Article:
Monday, September 12, 2011

Saving Our Girls from Oakland's Streets

Interview with Writer Harry Williams
'Straight Outta East Oakland 2: Trapped on the Track'

Rev. Harry Williams signing his book.
Photo Credit: Jenee Darden
Author and minister Harry Williams II knows how to do an author’s book reading. I have not yet read his latest book “Straight Outta East Oakland 2: Trapped on the Track” but he delivered on the theatrics when he read excerpts to the cramped room at the World Ground Café in Oakland when I heard him in the Spring. The non-profit MISSSEY hosted the joint authors showcase which featured Rachael Lloyd.  She gave a riveting presentation as well. She has so much heart. I’ll give a review of her book soon. Back to Williams,  his novel is about a reformed crack dealer named Firstborn. He returns to Oakland to take Crayon, 15 out of prostitution after her grandmother pleas for his help. Much of the energy Williams gave during the reading is rooted in passion for the atrocity going on Oakland streets, particularly the sexual trafficking of girls and young women. Again, there are CHILDREN, being sold on the streets of Oakland for sex.  Williams is working with MISSSEY to end the problem. There was a lot of activity going on after the readings, but I managed to sneak in a quick interview with Harry Williams. FYI: "The Track" is a street in Oakland where sex trafficking is extremely prevalent. 

CF: How did you get interested in the subject of child trafficking?
 I live here in Oakland. You can’t live in Oakland and not be aware that people are being bought and sold like chattel like in the 18th century. You can’t go to the supermarket and not see women and sometimes men caught up in human trafficking. Being that I live here, and I care about my community and as a person of faith it’s impossible not to have a concern for the world around us.

Talk about the main character of your book Firstborn Walker. Where did you get the inspiration for that character?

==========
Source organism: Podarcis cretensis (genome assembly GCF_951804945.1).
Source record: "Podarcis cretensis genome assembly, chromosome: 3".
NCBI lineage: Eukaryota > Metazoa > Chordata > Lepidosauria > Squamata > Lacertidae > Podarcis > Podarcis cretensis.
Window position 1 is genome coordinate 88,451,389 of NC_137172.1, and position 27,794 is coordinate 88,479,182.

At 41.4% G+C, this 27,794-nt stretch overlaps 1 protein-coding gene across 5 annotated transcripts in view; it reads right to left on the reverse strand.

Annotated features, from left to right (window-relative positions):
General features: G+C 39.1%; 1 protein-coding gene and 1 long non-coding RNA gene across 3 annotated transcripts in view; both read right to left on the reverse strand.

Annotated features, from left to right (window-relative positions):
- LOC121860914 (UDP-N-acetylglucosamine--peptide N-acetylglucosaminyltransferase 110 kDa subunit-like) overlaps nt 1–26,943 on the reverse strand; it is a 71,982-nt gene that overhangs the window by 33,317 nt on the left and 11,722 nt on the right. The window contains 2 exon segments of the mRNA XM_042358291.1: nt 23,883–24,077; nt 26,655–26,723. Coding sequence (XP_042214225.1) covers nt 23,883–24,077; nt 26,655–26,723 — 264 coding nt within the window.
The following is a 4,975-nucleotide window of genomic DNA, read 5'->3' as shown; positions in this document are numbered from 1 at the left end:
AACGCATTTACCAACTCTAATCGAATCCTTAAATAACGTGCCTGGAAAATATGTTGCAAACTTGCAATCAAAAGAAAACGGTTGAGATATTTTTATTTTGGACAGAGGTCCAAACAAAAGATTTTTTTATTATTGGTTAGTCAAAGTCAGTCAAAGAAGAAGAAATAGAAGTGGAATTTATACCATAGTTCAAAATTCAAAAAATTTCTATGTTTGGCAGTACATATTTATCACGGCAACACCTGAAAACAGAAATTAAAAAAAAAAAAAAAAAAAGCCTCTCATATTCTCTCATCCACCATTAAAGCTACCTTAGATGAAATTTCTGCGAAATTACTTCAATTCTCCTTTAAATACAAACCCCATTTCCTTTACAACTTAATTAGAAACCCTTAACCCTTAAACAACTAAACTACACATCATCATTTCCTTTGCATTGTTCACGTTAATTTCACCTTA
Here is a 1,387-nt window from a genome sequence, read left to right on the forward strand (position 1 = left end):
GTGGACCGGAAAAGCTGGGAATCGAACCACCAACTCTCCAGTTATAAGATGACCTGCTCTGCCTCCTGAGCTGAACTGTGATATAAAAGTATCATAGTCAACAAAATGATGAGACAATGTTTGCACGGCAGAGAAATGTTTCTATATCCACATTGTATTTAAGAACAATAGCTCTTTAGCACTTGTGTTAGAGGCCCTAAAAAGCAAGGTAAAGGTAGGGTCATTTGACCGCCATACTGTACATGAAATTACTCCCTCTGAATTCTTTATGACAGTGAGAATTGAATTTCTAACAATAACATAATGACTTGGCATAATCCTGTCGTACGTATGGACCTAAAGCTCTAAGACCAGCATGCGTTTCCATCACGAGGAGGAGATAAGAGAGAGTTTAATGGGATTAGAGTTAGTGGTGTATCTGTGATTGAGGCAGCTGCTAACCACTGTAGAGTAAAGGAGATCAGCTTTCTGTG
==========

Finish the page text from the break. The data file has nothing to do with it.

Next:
Firstborn Walker is several people that I know, myself included. When I was young, I was very naïve and made some very bad decisions that led me to make even more bad decisions. But I came to a place in my life where I realized that God loved me, He had a plan for my life. Not only my life, but for the lives of the people around me and I needed to give something back.



I look at Rachael Lloyd from GEMS and Nola Brantley of MISSSEY. There are lot of women involved in trying to get girls off of the streets. What do you see is your responsibility as a man in trying to end this atrocity on Oakland’s streets?
Each one of the women is our daughter. If you have a movement that has no men, it will lose its impact. I believe we have to have men who women can see as a real man, who’s not there to take advantage of them but to love them as a brother or sister. Also, we need to go back and tell our brothers that the exploitation is not the perfect male-female relationship. So much of the problem comes from the way that men see women that has been perpetuated for many years. You need to have some men that say “I own that. I’m changing and I want you to change with me. “

You’re involved in the church which is how I was first introduced to you.  Rachael Lloyd talked about going to a church and being judged when she was trying to get her life together. What is the church’s role in this?
I’m going to [answer to] what is the African-American church’s response. If you went out to The Track in Oakland, you would see 80 to 90 percent of the women out there are African American. But few of the people I have met in the abolition movement look like me. Jesus’ primary teaching is we should love God with all of our heart, soul, mind and strength and love our neighbor as ourselves. How can you possibly feel comfortable as a believer to ride past people caught up in human trafficking when you’re told to worship a God who says you should be concerned about your community? It will change when the black church owns this problem and devote revolutionaries within the church and go out and make a difference.


Is there a hesitancy to get involved because this problem is related to sex and we know how the Black church gets when it comes to sex? Like Rachael Lloyd said, sometimes people blame the girls for getting into the situation.
The problem is much deeper than someone making choices. Sometimes the choices have been made for them. Some of these women have been sold like a pack of cigarettes to somebody on the street. Even if you do have that blanket of judgment, that doesn’t allow for that explanation.  As a believer you have to love as Christ loved and he was always moved with compassion. That was hallmark of his ministry. He could never look at someone who was suffering and not be moved.

Like the story of Mary Magdalene.
Yes and the woman at the well.  

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